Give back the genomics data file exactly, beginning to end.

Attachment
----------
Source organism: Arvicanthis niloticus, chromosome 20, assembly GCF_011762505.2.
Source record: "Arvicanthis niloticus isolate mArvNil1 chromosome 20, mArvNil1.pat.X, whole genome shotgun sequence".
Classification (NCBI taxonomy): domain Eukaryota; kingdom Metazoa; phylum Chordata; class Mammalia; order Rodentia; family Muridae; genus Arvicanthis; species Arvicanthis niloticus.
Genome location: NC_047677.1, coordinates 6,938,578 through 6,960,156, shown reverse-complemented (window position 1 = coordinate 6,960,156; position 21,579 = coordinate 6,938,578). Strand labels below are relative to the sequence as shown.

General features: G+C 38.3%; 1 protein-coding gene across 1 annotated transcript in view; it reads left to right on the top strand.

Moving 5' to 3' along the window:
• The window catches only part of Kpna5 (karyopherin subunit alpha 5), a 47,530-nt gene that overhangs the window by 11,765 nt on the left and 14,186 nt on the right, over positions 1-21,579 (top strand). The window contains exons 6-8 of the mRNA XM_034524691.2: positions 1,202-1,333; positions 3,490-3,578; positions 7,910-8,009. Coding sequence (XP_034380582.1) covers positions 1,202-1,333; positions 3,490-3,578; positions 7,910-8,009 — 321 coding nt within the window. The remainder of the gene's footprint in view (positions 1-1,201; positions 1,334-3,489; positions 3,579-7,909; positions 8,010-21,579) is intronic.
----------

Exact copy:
Source organism: Arvicanthis niloticus, chromosome 20, assembly GCF_011762505.2.
Source record: "Arvicanthis niloticus isolate mArvNil1 chromosome 20, mArvNil1.pat.X, whole genome shotgun sequence".
Classification (NCBI taxonomy): domain Eukaryota; kingdom Metazoa; phylum Chordata; class Mammalia; order Rodentia; family Muridae; genus Arvicanthis; species Arvicanthis niloticus.
Genome location: NC_047677.1, coordinates 6,938,578 through 6,960,156, shown reverse-complemented (window position 1 = coordinate 6,960,156; position 21,579 = coordinate 6,938,578). Strand labels below are relative to the sequence as shown.

General features: G+C 38.3%; 1 protein-coding gene across 1 annotated transcript in view; it reads left to right on the top strand.

Moving 5' to 3' along the window:
• The window catches only part of Kpna5 (karyopherin subunit alpha 5), a 47,530-nt gene that overhangs the window by 11,765 nt on the left and 14,186 nt on the right, over positions 1-21,579 (top strand). The window contains exons 6-8 of the mRNA XM_034524691.2: positions 1,202-1,333; positions 3,490-3,578; positions 7,910-8,009. Coding sequence (XP_034380582.1) covers positions 1,202-1,333; positions 3,490-3,578; positions 7,910-8,009 — 321 coding nt within the window. The remainder of the gene's footprint in view (positions 1-1,201; positions 1,334-3,489; positions 3,579-7,909; positions 8,010-21,579) is intronic.